Where are the black people in Old Master paintings?

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These new works combine graphite drawing and blind embossing to reinterpret classic paintings. You can see that a black figure is placed in the center of each piece to provide an alternative depiction of Western artistic norms.

The work is inspired by Old Master paintings from major museums such as the National Gallery in London and the Rijksmuseum. They are by Renaissance and Dutch Golden Age painters: Veronese, Squirrel, Maitens. Their work is so beautiful and has a rich story, and you can’t help but love them. But in its beauty, they are very problematic in terms of black-figure.

As an artist, I’m particularly attracted to portraits. The people who painted the portraits were traditionally wealthy: emperors, royalty, politicians, landowners, wealthy merchants. And behind this is that the poor and colored people, who were often slaves and servants, are not important or simply invisible in their work.

I spend a lot of time at the National Gallery, and when I see those beautiful paintings, I’m looking myself — How we are represented and viewed — and understanding our journey. Often the black person is in the corner or with his back facing us. Viewers sometimes do not see these individuals. But I’ve made them high resolution and brought them to the forefront. Here, they are not just props.

‘Vanishing Point 26’ (Geertgen), 2021 © Courtesy Barbara Walker and Cristea Roberts Gallery, London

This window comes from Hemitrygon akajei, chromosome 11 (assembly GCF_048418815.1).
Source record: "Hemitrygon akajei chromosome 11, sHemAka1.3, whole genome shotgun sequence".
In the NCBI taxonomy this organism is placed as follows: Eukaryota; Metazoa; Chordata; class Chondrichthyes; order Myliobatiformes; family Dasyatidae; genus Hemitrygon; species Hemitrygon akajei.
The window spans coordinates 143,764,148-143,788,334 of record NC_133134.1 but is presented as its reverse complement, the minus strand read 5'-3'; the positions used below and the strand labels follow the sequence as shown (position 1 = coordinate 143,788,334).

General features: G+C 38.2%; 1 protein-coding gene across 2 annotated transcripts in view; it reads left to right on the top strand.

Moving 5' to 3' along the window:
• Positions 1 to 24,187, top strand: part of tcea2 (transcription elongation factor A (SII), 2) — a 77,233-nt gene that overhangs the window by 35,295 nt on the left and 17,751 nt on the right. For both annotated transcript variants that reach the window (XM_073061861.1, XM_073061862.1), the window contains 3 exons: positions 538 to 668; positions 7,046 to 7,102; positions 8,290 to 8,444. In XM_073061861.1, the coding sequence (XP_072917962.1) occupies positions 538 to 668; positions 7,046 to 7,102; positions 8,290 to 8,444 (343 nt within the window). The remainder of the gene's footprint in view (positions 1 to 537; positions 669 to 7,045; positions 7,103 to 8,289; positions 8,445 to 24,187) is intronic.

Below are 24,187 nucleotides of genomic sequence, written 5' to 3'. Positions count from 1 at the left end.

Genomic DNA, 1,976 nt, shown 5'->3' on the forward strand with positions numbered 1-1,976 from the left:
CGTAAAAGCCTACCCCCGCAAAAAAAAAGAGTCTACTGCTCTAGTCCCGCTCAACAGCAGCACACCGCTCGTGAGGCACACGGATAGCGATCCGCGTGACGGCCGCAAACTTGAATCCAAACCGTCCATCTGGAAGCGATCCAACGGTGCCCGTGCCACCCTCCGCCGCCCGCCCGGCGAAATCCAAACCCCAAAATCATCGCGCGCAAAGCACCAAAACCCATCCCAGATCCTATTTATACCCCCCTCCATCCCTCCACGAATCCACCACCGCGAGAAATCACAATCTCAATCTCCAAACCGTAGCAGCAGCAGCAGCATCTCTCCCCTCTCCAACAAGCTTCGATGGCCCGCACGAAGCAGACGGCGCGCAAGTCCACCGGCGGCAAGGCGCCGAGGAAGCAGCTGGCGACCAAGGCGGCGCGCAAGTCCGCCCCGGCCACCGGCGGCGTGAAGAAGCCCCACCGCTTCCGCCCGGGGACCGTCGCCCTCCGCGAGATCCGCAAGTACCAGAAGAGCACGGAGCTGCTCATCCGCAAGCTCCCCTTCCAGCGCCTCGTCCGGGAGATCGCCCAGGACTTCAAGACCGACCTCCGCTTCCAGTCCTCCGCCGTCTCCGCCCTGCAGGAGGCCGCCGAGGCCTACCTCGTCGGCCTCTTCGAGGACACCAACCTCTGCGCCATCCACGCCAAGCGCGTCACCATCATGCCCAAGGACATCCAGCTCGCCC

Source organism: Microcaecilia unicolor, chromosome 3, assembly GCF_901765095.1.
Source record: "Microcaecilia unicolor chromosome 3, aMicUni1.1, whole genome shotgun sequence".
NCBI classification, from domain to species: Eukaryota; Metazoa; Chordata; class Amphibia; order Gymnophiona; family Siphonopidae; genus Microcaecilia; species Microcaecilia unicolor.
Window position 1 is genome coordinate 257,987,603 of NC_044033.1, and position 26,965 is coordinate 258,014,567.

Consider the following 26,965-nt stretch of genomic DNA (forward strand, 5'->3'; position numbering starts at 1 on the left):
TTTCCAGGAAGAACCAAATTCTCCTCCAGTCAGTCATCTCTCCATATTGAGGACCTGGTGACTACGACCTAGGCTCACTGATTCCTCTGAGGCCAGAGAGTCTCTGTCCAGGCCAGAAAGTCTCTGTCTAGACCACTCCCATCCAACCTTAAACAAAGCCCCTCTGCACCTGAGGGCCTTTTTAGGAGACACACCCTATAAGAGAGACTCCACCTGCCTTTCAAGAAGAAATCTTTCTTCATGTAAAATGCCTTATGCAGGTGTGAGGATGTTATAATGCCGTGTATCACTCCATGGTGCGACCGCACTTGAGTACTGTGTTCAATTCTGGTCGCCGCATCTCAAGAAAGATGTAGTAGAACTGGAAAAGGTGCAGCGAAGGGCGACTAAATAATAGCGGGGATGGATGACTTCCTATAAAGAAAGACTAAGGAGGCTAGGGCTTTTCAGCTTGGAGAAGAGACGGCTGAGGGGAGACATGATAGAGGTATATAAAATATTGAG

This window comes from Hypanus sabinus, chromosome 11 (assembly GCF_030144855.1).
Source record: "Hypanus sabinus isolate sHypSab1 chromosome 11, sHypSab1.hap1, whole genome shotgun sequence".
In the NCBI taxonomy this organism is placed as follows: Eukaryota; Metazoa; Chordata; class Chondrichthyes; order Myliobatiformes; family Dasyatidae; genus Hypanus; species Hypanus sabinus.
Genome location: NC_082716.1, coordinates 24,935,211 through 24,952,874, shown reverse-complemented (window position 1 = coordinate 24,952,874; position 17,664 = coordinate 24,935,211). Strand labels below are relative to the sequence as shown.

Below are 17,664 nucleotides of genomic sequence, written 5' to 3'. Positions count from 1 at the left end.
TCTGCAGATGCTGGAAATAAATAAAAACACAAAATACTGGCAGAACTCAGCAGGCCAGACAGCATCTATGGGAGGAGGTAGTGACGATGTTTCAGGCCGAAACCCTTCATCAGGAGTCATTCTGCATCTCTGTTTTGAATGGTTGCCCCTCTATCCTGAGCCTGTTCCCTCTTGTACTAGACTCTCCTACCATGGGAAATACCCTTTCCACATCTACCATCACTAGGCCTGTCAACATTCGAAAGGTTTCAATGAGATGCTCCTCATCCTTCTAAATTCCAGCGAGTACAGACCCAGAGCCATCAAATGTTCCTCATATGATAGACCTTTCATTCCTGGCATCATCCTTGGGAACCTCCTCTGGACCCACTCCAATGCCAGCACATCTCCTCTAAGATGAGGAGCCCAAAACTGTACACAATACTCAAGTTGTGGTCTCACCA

‘Marking the Moment 1’, 2021 © Courtesy Barbara Walker and Cristea Roberts Gallery, London

For over 20 years, I have contextualized the black experience. I also like the idea of ​​working with unknown, isolated, anonymous people and telling their stories. I am interested in how certain groups have disappeared from history and how they are expressed and emphasized. What you see in these figures is that the black-figure pot is in the foreground and the other components in the composition are pushed back. The black-figure style is regaining space.

I work in traditional ways and try to keep those aesthetics and principles alive. Drawing is practical, easy to access, and faster than paint, which requires a lot of unpacking. It may be a little troublesome! I’m talking about drawing and celebrating it. As some people think, it is not a follow-up to painting. And that also applies to these individuals.

'Vanishing Point 24' (Mignard), 2021

‘Vanishing Point 24’ (Mignard), 2021 © Courtesy Barbara Walker and Cristea Roberts Gallery, London

'Vanishing Point 25' (Costanzi), 2021

‘Vanishing Point 25’ (Costanzi), 2021 © Courtesy Barbara Walker and Cristea Roberts Gallery, London

Similarly, in the field of printmaking, embossing has not been popular in the last few years. It’s in the surrounding area, but I’m bringing it in as a language. Embossing is a kind of drawing in itself, a ghostly trace. Again, the subject and material sit side by side in my work and have a conversation.

I’m replicating an Old Master painting and want people to see the original in my work. Therefore, the black figure is still there. It does not completely wash, rub, or fill the white person as it used to. I want the audience to see the dynamics.

‘Marking the Moment 3’, 2021 © Courtesy Barbara Walker and Cristea Roberts Gallery, London

'Vanishing Point 33' (Spranger), 2022

‘Vanishing Point 33’ (Spranger), 2022 © Courtesy Barbara Walker and Cristea Roberts Gallery, London

As Griselda Murray Brown told me. Barbara Walker’s “Vanishing pointWill be in the Christa Roberts Gallery in London until April 23

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